step forward, helping homelessness, homeless non profitsRunning helps instill a sense of confidence and discipline—two key components of successful recovery

Help even reaches the Front Street Clinic of Juneau, Alaska, where Casey Ploof, APRN, and David Norris, RN give out free healthcare to those experiencing homelessness. Because it rains nearly 200 days a year there, it can be very common for people to get trench foot—a very serious condition that, when left untreated, can require amputation. Casey and Dave can help treat trench foot, but without fresh, clean socks, the condition returns. Luckily, their supply is abundant thanks to Bombas. As Casey shared, “people will walk across town and then walk from the valley just to come here to get more socks.”

step forward clinic, step forward alaska, homelessness alaskaWelcome to wild, beautiful and wet Alaska!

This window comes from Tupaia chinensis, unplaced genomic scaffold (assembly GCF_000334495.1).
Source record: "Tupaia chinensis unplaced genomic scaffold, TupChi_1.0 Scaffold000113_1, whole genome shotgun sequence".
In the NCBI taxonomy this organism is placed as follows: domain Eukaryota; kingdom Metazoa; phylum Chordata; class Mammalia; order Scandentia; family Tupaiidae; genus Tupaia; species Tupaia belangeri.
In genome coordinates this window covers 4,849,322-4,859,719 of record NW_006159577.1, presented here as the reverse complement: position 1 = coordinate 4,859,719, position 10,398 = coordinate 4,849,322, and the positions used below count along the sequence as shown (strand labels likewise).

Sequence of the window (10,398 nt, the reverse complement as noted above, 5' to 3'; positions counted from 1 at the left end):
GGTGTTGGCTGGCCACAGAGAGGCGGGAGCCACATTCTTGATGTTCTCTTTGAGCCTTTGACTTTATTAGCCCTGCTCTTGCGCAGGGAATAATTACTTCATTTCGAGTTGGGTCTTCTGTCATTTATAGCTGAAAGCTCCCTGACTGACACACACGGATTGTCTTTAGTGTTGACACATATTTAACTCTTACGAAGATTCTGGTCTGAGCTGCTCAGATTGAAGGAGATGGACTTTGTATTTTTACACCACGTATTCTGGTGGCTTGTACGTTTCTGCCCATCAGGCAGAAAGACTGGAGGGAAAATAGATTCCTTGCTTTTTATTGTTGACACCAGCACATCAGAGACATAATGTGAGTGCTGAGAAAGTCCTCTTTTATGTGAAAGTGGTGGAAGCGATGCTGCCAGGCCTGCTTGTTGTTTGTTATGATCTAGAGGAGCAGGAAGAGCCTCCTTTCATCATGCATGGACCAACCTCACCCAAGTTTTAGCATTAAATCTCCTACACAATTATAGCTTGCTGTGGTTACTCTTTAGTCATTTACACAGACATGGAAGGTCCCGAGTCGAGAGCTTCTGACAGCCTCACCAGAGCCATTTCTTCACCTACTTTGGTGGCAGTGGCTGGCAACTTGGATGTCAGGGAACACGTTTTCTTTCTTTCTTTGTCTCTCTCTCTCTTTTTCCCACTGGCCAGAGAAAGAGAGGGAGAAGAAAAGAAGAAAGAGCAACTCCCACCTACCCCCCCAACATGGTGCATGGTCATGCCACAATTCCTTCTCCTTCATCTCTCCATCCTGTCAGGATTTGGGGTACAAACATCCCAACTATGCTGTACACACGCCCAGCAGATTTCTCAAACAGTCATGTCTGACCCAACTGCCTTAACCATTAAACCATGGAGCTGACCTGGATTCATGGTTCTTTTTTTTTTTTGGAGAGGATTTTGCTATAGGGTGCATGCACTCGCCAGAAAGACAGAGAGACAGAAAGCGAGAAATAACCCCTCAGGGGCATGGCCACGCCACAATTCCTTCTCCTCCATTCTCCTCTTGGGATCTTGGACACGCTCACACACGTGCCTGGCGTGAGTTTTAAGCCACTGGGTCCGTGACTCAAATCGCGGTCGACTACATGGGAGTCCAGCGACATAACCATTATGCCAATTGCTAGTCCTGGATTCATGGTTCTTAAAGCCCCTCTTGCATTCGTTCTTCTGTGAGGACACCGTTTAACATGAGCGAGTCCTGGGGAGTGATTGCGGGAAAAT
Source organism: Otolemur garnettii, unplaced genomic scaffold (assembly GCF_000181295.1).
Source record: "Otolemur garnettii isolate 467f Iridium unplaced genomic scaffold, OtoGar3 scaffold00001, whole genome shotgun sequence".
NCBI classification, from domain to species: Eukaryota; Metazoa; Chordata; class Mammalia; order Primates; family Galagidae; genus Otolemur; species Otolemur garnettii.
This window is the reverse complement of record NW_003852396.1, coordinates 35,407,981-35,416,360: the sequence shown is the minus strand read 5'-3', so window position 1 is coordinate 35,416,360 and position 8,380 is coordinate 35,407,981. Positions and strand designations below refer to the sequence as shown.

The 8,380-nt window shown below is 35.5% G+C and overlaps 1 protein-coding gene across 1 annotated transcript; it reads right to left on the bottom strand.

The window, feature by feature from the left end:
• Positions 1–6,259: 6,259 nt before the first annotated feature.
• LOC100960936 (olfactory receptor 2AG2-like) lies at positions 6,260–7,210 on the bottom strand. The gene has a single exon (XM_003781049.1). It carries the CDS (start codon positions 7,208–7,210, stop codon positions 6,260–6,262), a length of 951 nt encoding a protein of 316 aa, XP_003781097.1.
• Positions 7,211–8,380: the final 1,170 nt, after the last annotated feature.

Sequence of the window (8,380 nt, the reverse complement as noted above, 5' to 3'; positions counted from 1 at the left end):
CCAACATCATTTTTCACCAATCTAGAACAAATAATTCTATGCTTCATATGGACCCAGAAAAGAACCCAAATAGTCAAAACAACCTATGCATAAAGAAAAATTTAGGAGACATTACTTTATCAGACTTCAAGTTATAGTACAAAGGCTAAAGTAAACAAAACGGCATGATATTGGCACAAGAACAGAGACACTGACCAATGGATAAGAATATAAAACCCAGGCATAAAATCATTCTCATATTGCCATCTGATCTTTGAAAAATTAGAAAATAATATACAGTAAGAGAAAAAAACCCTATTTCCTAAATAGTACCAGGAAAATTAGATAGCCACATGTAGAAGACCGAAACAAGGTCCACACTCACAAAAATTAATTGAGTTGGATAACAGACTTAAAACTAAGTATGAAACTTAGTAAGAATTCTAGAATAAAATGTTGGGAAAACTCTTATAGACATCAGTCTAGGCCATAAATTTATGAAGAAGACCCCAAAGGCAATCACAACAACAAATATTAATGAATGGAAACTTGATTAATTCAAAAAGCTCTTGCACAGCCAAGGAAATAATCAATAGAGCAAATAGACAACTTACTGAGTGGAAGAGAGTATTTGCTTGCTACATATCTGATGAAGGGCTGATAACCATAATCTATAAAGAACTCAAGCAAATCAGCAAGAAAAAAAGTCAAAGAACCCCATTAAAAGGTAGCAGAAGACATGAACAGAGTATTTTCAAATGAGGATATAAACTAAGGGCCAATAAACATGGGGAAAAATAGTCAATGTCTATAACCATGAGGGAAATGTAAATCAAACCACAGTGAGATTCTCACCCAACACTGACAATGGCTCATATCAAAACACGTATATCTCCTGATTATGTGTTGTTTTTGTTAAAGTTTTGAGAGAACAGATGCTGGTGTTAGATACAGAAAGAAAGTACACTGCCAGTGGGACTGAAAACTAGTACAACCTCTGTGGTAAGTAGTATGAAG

The Bombas Impact Report provides details on Bombas’s mission and is full of similar inspiring stories that show how the biggest acts of kindness can come from even the smallest packages. Since its inception in 2013, the company has built a network of over 3,500 Giving Partners in all 50 states, including shelters, nonprofits and community organizations dedicated to supporting our neighbors who are experiencing- or at risk- of homelessness.

Their success has proven that, yes, a simple pair of socks can be a helping hand, an important conversation starter and a link to humanity.

You can also be a part of the solution. Learn more and find the complete Bombas Impact Report by clicking here.

via LinkedIn

This article originally appeared on 07.10.21


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via UNSW

This article originally appeared on 07.10.21